When did Python's += string concatenation suddenly become smart?

Revision en1, by Shisuko, 2021-08-30 04:23:40

For almost a decade now, I've been told to avoid using += on strings in Java and Python. Because they are immutable, the += creates an entirely new string and has to copy over all the characters from the left-hand side. Thus, putting a += in a loop could have your program's complexity degrade into quadratic in some cases if you're not careful.

But then just last week, I learned that CPython actually hands string concatenation smartly! On the Custom Test tab here on Codeforces, the following code runs in just 280ms when submitted to Python 3.8.10.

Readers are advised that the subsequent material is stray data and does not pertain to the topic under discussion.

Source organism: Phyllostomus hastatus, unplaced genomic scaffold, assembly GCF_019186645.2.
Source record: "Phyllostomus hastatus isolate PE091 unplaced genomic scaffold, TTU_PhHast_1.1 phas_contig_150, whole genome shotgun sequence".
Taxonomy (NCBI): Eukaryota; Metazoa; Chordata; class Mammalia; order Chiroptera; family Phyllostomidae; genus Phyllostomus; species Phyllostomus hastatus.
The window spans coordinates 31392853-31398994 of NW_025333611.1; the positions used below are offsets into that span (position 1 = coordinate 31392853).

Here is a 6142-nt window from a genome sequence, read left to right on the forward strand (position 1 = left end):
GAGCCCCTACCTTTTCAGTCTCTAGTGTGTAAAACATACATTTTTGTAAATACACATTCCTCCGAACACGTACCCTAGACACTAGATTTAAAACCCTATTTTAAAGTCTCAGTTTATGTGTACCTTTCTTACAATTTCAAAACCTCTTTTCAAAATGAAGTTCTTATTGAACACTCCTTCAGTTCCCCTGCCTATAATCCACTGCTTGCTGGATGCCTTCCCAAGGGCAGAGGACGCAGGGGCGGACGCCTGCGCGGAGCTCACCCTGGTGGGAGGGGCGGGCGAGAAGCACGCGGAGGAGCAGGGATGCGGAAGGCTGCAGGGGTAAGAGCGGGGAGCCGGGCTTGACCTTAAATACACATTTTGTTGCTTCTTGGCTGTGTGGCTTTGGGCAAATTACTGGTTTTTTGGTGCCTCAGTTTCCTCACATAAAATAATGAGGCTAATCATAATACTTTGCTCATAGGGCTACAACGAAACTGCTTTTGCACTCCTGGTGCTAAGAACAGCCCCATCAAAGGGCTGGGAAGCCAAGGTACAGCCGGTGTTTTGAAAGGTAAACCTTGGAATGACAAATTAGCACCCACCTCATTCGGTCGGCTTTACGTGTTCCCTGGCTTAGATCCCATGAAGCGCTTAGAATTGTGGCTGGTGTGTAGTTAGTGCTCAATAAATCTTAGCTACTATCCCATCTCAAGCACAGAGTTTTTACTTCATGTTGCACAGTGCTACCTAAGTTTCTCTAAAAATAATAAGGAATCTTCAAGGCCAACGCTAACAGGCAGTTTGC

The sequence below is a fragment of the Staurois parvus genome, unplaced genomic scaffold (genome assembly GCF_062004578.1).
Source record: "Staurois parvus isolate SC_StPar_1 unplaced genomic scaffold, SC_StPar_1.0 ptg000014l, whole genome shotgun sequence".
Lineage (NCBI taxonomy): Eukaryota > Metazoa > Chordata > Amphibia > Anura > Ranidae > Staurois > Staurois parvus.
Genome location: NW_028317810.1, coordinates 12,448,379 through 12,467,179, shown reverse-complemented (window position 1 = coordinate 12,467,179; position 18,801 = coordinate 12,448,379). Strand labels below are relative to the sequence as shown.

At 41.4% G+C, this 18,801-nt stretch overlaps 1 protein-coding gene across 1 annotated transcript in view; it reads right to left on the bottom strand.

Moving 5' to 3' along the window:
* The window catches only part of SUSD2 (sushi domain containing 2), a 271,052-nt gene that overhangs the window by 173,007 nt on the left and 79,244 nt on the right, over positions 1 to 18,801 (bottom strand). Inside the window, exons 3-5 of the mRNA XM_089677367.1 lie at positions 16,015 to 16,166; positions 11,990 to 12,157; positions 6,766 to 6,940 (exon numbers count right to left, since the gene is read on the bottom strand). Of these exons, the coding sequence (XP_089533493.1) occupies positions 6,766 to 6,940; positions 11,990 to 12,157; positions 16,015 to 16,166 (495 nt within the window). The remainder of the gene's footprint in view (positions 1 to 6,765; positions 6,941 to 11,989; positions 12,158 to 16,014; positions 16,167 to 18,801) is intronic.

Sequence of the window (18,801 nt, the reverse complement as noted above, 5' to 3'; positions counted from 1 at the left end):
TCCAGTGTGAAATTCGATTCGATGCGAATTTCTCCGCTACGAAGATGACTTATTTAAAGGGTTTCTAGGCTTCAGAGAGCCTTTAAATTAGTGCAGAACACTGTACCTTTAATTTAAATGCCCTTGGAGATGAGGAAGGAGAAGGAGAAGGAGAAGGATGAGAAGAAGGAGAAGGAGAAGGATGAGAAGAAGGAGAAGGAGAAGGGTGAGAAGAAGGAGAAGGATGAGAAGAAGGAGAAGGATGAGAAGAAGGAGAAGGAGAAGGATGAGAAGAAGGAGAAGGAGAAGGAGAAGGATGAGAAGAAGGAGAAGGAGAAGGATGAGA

s = ''
for _ in range(10**6):
    s += 'a'

(In contrast, it badly TLEs when submitting to PyPy 3.7, so I suppose that's one thing Python has over PyPy, but it's not like join was too hard to do, though, anyway).

Was this a recent change? How long have I been living a lie?

Tags #python 3, #string


  Rev. Lang. By When Δ Comment
en1 English Shisuko 2021-08-30 04:23:40 944 Initial revision (published)